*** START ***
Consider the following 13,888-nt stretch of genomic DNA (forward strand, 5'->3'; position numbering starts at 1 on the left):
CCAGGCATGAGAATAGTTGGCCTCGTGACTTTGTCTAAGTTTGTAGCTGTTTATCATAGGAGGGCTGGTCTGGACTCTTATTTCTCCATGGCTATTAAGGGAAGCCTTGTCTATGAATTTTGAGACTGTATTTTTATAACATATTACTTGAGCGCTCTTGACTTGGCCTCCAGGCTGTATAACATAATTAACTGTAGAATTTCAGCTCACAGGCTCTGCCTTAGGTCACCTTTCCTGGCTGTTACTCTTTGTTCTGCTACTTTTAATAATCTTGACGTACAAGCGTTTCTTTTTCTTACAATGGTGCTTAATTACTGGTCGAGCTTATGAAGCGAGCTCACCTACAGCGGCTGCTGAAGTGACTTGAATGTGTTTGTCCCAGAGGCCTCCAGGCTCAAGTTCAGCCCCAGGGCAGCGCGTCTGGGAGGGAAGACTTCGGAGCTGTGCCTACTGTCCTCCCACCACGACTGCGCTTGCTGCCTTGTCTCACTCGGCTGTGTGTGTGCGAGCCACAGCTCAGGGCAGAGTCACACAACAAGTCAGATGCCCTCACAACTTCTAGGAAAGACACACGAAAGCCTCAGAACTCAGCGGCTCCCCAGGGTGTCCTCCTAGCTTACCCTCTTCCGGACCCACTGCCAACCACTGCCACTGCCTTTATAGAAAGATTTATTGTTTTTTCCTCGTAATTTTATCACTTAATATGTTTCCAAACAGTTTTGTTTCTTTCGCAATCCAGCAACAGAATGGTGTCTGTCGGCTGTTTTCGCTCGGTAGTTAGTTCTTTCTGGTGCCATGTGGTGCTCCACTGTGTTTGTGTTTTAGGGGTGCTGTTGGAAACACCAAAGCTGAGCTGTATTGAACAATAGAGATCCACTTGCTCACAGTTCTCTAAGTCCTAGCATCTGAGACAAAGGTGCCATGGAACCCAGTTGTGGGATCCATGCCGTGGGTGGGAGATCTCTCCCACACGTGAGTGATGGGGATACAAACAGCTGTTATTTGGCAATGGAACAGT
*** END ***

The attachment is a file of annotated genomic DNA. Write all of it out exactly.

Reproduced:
Consider the following 13,888-nt stretch of genomic DNA (forward strand, 5'->3'; position numbering starts at 1 on the left):
CCAGGCATGAGAATAGTTGGCCTCGTGACTTTGTCTAAGTTTGTAGCTGTTTATCATAGGAGGGCTGGTCTGGACTCTTATTTCTCCATGGCTATTAAGGGAAGCCTTGTCTATGAATTTTGAGACTGTATTTTTATAACATATTACTTGAGCGCTCTTGACTTGGCCTCCAGGCTGTATAACATAATTAACTGTAGAATTTCAGCTCACAGGCTCTGCCTTAGGTCACCTTTCCTGGCTGTTACTCTTTGTTCTGCTACTTTTAATAATCTTGACGTACAAGCGTTTCTTTTTCTTACAATGGTGCTTAATTACTGGTCGAGCTTATGAAGCGAGCTCACCTACAGCGGCTGCTGAAGTGACTTGAATGTGTTTGTCCCAGAGGCCTCCAGGCTCAAGTTCAGCCCCAGGGCAGCGCGTCTGGGAGGGAAGACTTCGGAGCTGTGCCTACTGTCCTCCCACCACGACTGCGCTTGCTGCCTTGTCTCACTCGGCTGTGTGTGTGCGAGCCACAGCTCAGGGCAGAGTCACACAACAAGTCAGATGCCCTCACAACTTCTAGGAAAGACACACGAAAGCCTCAGAACTCAGCGGCTCCCCAGGGTGTCCTCCTAGCTTACCCTCTTCCGGACCCACTGCCAACCACTGCCACTGCCTTTATAGAAAGATTTATTGTTTTTTCCTCGTAATTTTATCACTTAATATGTTTCCAAACAGTTTTGTTTCTTTCGCAATCCAGCAACAGAATGGTGTCTGTCGGCTGTTTTCGCTCGGTAGTTAGTTCTTTCTGGTGCCATGTGGTGCTCCACTGTGTTTGTGTTTTAGGGGTGCTGTTGGAAACACCAAAGCTGAGCTGTATTGAACAATAGAGATCCACTTGCTCACAGTTCTCTAAGTCCTAGCATCTGAGACAAAGGTGCCATGGAACCCAGTTGTGGGATCCATGCCGTGGGTGGGAGATCTCTCCCACACGTGAGTGATGGGGATACAAACAGCTGTTATTTGGCAATGGAACAGT